Human Trafficking is a social crime that has permeated every society and affected human beings in various forms. All countries of the world are involved in one form of Trafficking in Persons or another such as Source, Transit or Destination.
Sadly, Nigeria is guilty of the whole forms of Trafficking in Persons; source, transit and destination country. Research shows that many young people below 18 years are trafficked through Nigerian border towns of Seme in Lagos State, Shaki in Oyo State, Gamboron Ngella in Borno State, illela in Sokoto State, the creeks of Calabar in Cross River State and Oron in Akwa Ibom State, to serve as domestic servants, sex workers or labourers in Gabon, Equatorial Guinea, Burkina Faso, Republic of Benin, Cameroon, Gabon, Niger, Sierra Leone, Ghana, Mali, Libya, Algeria, Morocco and Saudi Arabia. Others are trafficked in a more ‘special’ way to Europe (Italy, Spain, France, Netherlands, Germany and United Kingdom) for the primary of purpose of sex slavery and drug peddling. It must be noted that trafficking in persons is done through road across the Sahara Desert, airport, sea port and bush paths.

The Act: Recruitment, transportation, transfer, harbouring or receipt of persons
The Means: Threat or use of force, coercion, abduction, fraud, deception, abuse of power or vulnerability, or giving payments or benefits to a person in control of the victim or another person.
The Purpose: Exploitation, which includes the prostitution of others, sexual exploitation, forced labour, slavery or similar practices and the removal of organs.
Some of the countries for external trafficking from Nigeria include Italy, United Kingdom, France,

Categories of Human Trafficking

Girls are mainly used as domestic servants, for prostitution while boys are used as scavengers, car washers, drug peddlers, farmers etc.
Sexual exploitation: The victims, especially women and girls are used for commercial sex works, domestic sex, pornographic production, bestiality and so on.
Labour exploitation: The victims, especially men and boys are used for child labour, forced labour, domestic works, etc.
Organ harvesting: In most cases, their organs such as kidneys, hearts, and lungs are removed and sold in the black market. This is due to high demand of kidney and other organs for transplants.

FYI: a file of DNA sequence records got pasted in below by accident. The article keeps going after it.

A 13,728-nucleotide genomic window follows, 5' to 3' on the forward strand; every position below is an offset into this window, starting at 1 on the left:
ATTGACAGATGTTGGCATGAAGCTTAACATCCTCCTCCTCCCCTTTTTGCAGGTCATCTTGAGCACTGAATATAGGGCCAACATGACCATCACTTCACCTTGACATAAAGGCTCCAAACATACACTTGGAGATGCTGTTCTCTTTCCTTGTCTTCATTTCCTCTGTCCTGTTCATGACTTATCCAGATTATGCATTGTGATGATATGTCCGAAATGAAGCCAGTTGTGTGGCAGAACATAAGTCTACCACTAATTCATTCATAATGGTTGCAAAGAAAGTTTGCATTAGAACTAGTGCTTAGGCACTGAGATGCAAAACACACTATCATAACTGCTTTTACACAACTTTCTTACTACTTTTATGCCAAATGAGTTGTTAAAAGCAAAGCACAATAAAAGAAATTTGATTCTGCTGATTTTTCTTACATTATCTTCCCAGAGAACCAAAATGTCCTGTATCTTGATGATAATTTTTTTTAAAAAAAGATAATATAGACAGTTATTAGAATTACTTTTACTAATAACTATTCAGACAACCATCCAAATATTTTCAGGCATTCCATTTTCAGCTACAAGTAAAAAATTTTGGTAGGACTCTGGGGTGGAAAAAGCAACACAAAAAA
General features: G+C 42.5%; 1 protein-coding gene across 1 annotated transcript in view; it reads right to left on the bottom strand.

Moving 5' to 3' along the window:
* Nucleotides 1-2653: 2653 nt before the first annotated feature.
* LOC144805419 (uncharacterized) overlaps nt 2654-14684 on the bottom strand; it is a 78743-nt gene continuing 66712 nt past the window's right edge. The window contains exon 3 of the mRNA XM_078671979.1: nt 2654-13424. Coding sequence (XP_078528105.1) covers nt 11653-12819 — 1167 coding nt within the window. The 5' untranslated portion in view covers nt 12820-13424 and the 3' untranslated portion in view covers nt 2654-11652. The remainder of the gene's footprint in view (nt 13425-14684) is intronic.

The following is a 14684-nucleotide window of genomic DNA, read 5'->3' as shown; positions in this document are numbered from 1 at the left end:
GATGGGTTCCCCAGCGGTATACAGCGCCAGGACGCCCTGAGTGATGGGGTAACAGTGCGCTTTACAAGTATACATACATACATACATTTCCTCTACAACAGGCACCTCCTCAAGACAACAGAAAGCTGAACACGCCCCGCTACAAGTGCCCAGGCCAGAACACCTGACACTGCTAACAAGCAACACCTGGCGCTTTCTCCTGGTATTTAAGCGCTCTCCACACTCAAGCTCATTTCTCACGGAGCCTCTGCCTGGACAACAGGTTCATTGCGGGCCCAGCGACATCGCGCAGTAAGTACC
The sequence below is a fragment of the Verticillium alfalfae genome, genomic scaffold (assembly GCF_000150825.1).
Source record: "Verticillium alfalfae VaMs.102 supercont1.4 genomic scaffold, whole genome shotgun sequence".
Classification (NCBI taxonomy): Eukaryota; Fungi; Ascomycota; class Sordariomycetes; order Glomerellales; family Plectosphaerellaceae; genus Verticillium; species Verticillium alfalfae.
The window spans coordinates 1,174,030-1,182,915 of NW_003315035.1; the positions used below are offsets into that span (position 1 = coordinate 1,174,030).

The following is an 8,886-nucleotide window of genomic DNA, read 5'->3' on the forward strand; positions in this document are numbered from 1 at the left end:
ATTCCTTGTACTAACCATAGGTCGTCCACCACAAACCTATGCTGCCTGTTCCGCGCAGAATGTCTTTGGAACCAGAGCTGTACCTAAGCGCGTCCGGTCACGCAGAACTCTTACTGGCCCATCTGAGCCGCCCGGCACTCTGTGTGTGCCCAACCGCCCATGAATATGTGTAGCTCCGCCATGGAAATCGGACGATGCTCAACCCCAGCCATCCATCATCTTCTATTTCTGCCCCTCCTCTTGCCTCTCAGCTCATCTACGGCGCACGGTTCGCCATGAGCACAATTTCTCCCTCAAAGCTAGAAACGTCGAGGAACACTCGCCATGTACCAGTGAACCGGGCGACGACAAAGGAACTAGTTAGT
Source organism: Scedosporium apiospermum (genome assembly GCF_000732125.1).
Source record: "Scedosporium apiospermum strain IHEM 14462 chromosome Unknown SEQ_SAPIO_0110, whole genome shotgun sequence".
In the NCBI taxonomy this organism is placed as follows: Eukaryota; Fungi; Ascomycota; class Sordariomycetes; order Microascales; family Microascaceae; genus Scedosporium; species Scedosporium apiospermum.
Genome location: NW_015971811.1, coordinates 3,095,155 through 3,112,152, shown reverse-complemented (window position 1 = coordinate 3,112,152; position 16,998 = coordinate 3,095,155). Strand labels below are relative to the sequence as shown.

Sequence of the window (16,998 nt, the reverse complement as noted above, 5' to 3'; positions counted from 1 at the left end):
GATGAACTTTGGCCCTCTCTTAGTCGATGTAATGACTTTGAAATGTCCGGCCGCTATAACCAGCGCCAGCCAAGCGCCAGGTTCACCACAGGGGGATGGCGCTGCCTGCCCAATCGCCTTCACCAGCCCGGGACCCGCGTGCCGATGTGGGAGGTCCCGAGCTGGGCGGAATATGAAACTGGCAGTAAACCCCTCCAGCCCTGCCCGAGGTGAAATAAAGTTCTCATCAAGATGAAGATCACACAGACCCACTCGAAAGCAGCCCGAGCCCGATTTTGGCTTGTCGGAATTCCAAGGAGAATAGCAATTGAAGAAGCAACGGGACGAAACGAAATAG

Baby factory: Young women can be trafficked and impregnated to produce babies which are often sold to unknown people. This is similar to what happened in some part of south eastern states where there are baby factories.
The victims are at a very high risk of contracting HIV/AIDs. They also suffer from STDs and different forms of physical abuses such as: bruises, broken bones, chronic back, visual or hearing problem. A lot of victims of human trafficking die every year as a result of abuse, hunger, disease, torture, etc.

Two Major Factors of Trafficking in Person

Push Factor

  • Poverty
  • Greed and peer pressure
  • Unequal access to education
  • Unemployment
  • Breakdown of family values
  • Lack of education or ignorance
  • Gender and economic discrimination
  • Violence and conflicts

Pull Factors:

  • Growing sex markets in developed countries and urban areas (Sex Tourism)
  • Demand for cheap migrant labour
  • Growing appetites for pornography
  • Ignorant of not knowing the risk involved, high and easy profits
  • Easy in controlling vulnerable women


  • Dehumanization and denigration of the human person
  • Psychological trauma and disorientation
  • Alienation from the mainstream of the economy
  • Disease, such as STDs, HIV/AIDS, etc.
  • Unwanted pregnancies/unsafe abortions


  • Fear
  • Insecurity
  • Anxiety
  • Memory loss
  • Cognitive impairment
  • Terminated academic careers
  • Social Ostracism
  • Isolation from social circles
  • High levels of Post-Traumatic Stress Disorder (PTSD)
  • Exposure to the use of psychotropic substances and drug abuse
  • Psychological trauma and disorientation
  • Suicide or Death at any point in the TIP process


  • Sexual Exploitation
  • Exploitative Labour
  • Domestic Work
  • Bonded Labour
  • Illegal Abduction
  • Marriage
  • Begging
  • Organ Harvesting
  • Rituals


Migrants are often poorly informed, or misinformed, about the conditions governing entry, work and residence, skills required, cultural issues, as well as their rights and obligations in destination countries